I am the sort of person who usually stops the microwave with 30 seconds still on the clock, preferring to eat slightly cold food then wait a few moments longer.
But I find myself in a field where good things take a long time. Perhaps my perspective is skewed, as a trudging PhD student, but all around me, I see the painstakingly slow timeframe for research to evolve from a germinating idea to a shiny publication.
I am pretty sure research is more like a 20-pound turkey than a re-warmed bowl of soup.
You can’t zap a turkey in the microwave, pull it out half-way through and expect it to be delicious. You gotta cook/roast/broil (?) it for hours in order for the flavours to develop and also to ensure it is fit for human consumption (clearly I don’t cook turkeys very often).
Similarly, you can’t rush a research turkey. It sometimes seems to take an agonizingly long time, peering through the oven door to see if the skin is getting crispy. But just as no one wants to spend 48 hours vomiting from salmonella, rushing your research turkey can be hazardous to the research you are doing.
I am trying to learn the art of slowing down in order to learn skills to cook high-quality research birds using meticulous methods.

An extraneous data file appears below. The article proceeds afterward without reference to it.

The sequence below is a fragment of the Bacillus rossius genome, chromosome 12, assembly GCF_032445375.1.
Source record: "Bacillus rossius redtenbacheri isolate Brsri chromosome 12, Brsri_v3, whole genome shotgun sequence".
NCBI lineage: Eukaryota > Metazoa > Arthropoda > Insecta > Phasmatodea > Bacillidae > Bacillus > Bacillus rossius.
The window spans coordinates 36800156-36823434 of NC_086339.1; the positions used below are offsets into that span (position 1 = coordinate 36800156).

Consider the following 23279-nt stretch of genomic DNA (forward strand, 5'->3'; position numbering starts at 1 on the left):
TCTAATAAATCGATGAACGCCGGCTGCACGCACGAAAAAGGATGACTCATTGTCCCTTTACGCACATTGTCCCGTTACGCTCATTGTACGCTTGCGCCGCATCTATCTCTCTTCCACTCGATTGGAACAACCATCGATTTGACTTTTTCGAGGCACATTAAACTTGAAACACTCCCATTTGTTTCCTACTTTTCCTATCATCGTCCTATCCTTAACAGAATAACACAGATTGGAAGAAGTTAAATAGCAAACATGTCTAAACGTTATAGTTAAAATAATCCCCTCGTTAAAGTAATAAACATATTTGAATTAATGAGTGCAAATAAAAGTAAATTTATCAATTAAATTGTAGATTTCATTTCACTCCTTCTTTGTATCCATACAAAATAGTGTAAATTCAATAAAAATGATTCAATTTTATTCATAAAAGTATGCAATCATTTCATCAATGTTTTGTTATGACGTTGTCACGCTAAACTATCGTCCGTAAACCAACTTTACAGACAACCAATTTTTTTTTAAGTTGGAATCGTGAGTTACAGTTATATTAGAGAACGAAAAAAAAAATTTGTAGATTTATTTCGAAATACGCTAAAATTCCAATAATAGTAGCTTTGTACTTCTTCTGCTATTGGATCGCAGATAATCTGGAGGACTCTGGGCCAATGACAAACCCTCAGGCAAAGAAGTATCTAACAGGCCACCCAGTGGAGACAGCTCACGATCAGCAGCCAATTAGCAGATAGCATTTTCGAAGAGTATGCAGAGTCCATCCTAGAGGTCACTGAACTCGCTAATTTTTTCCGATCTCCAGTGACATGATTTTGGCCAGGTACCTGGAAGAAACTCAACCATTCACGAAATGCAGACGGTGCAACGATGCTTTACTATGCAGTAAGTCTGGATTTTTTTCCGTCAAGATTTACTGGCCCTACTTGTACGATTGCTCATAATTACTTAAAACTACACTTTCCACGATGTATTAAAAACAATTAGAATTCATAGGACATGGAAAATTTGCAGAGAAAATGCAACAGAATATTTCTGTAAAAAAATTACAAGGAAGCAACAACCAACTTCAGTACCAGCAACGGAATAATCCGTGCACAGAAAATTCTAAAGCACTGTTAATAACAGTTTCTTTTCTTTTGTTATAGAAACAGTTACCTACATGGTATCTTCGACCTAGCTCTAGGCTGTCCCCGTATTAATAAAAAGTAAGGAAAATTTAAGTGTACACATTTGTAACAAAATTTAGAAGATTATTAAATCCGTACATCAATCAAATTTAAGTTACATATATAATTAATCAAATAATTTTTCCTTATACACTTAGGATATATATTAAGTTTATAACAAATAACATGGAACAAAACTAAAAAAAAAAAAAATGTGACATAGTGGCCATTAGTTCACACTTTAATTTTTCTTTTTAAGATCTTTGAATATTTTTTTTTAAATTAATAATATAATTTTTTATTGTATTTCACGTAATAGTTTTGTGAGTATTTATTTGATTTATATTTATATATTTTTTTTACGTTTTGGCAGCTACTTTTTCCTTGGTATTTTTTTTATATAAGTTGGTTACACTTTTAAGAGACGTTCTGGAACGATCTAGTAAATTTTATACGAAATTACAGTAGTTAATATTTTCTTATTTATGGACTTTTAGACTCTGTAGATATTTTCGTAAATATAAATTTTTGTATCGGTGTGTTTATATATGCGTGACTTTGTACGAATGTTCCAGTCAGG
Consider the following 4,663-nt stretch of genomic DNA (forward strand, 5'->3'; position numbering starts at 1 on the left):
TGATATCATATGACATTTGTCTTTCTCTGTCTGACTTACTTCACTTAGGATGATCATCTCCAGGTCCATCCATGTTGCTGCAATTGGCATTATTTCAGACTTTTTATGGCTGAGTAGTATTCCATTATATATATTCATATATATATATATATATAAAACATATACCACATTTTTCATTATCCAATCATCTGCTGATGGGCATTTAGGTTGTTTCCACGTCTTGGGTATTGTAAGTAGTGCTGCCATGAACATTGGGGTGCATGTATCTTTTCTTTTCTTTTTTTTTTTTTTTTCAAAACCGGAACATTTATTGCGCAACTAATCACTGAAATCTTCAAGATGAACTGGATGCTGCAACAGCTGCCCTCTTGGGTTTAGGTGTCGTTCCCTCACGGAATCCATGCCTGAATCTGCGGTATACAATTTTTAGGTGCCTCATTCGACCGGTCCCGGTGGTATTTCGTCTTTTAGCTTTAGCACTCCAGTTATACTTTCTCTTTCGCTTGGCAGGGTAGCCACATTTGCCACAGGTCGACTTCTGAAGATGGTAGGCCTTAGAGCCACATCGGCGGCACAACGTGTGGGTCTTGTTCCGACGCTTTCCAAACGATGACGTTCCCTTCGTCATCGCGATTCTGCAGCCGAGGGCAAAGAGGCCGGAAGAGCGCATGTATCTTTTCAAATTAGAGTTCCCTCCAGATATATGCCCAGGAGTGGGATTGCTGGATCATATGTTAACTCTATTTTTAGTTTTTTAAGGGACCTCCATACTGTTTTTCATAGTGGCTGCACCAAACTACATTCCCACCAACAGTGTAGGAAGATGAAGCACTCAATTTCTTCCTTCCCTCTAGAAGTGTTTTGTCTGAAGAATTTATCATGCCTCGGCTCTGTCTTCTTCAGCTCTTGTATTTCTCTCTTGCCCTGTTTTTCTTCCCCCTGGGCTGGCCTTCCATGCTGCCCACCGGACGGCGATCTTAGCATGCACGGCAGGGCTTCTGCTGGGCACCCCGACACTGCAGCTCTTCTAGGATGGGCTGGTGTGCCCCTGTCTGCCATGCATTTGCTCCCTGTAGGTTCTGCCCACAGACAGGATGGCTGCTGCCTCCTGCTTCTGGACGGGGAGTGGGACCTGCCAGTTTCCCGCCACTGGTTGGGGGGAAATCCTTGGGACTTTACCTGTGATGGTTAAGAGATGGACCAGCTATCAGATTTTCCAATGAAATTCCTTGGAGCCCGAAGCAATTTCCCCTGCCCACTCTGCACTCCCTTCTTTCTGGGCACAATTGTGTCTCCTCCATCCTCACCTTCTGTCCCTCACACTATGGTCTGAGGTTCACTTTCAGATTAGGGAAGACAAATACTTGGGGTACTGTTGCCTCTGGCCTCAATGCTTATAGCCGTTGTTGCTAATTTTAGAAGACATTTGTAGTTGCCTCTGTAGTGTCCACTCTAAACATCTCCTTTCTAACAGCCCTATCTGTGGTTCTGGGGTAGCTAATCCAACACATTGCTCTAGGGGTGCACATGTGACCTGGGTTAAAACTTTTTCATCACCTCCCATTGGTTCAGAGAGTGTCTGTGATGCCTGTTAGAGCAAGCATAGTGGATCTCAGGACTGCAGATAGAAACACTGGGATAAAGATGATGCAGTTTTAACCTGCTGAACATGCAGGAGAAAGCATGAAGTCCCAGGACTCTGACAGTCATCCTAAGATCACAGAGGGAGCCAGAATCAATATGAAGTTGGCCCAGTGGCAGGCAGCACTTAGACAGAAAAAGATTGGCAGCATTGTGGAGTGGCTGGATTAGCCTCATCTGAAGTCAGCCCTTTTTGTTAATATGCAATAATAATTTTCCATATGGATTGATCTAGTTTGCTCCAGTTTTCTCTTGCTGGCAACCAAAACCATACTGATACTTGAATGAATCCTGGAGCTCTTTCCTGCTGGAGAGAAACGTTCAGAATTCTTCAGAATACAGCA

So, while I wait for this bird to cook (my first PhD paper is still in the oven), I have decided to create my own metrics of success, a personal process evaluation. Because while I can’t carve the bird and send it to my peers to get them to tell me what they think of my research turkey, I can still find ways to celebrate a good day’s work and process towards creating a tasty turkey.
So, here are some of the super fun ways that I track my process during the revision process: For this day, I decided that, with 4 final revisions to go, it is beer-o-clock and the rest can wait for a fresh brain tomorrow.
On another occasion, I fitted some trend lines to try to project when I might expect to finish the corrections, based on either linear or exponential assumptions of my rate.
Super fun times, right?!